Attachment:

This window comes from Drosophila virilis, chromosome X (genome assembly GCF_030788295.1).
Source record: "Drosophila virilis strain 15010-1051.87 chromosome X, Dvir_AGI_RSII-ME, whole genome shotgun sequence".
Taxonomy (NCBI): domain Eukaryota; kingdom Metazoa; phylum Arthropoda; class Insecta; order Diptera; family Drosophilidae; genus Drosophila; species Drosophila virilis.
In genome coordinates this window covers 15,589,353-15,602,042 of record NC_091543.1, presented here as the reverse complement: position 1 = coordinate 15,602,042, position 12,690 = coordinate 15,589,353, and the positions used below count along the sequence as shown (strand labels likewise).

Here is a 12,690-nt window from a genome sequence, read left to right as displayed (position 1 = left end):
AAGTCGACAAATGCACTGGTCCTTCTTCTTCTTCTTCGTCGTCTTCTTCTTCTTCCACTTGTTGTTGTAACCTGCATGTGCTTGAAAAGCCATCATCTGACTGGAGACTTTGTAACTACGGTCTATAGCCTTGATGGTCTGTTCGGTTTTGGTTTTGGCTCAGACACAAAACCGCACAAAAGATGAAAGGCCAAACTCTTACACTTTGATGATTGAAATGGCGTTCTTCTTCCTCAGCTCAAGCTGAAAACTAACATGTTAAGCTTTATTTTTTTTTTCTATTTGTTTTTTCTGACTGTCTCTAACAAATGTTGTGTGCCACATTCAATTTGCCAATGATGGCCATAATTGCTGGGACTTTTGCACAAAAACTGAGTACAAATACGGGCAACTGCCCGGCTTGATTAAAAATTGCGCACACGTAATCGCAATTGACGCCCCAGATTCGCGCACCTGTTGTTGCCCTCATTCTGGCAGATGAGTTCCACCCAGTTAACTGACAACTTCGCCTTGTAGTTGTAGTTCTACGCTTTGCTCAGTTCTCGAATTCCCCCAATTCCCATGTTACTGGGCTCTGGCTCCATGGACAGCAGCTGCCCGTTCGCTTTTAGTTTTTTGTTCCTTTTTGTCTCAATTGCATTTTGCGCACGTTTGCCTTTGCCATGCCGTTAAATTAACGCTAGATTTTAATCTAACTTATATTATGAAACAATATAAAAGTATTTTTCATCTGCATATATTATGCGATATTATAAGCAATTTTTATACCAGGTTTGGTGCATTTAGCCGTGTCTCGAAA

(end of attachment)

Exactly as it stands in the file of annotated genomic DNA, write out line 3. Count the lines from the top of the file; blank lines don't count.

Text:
Taxonomy (NCBI): domain Eukaryota; kingdom Metazoa; phylum Arthropoda; class Insecta; order Diptera; family Drosophilidae; genus Drosophila; species Drosophila virilis.